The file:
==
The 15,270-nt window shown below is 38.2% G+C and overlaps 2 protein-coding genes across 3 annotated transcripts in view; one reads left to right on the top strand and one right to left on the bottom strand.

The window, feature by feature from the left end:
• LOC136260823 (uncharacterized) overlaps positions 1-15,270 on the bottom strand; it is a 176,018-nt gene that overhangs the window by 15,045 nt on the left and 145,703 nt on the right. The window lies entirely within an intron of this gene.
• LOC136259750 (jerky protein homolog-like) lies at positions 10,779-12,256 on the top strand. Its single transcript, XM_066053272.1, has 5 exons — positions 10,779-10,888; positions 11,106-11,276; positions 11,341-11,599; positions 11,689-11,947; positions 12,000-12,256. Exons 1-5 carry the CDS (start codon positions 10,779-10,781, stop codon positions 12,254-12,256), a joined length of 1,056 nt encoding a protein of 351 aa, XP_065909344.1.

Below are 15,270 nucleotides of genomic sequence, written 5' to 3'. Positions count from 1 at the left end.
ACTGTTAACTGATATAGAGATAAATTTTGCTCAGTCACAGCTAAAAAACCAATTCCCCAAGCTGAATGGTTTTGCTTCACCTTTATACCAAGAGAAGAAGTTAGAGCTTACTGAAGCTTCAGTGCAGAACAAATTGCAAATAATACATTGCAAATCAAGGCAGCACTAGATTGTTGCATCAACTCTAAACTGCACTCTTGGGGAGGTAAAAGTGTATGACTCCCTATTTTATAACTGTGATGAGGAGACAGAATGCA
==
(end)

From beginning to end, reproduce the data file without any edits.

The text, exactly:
The 15,270-nt window shown below is 38.2% G+C and overlaps 2 protein-coding genes across 3 annotated transcripts in view; one reads left to right on the top strand and one right to left on the bottom strand.

The window, feature by feature from the left end:
• LOC136260823 (uncharacterized) overlaps positions 1-15,270 on the bottom strand; it is a 176,018-nt gene that overhangs the window by 15,045 nt on the left and 145,703 nt on the right. The window lies entirely within an intron of this gene.
• LOC136259750 (jerky protein homolog-like) lies at positions 10,779-12,256 on the top strand. Its single transcript, XM_066053272.1, has 5 exons — positions 10,779-10,888; positions 11,106-11,276; positions 11,341-11,599; positions 11,689-11,947; positions 12,000-12,256. Exons 1-5 carry the CDS (start codon positions 10,779-10,781, stop codon positions 12,254-12,256), a joined length of 1,056 nt encoding a protein of 351 aa, XP_065909344.1.

Below are 15,270 nucleotides of genomic sequence, written 5' to 3'. Positions count from 1 at the left end.
ACTGTTAACTGATATAGAGATAAATTTTGCTCAGTCACAGCTAAAAAACCAATTCCCCAAGCTGAATGGTTTTGCTTCACCTTTATACCAAGAGAAGAAGTTAGAGCTTACTGAAGCTTCAGTGCAGAACAAATTGCAAATAATACATTGCAAATCAAGGCAGCACTAGATTGTTGCATCAACTCTAAACTGCACTCTTGGGGAGGTAAAAGTGTATGACTCCCTATTTTATAACTGTGATGAGGAGACAGAATGCA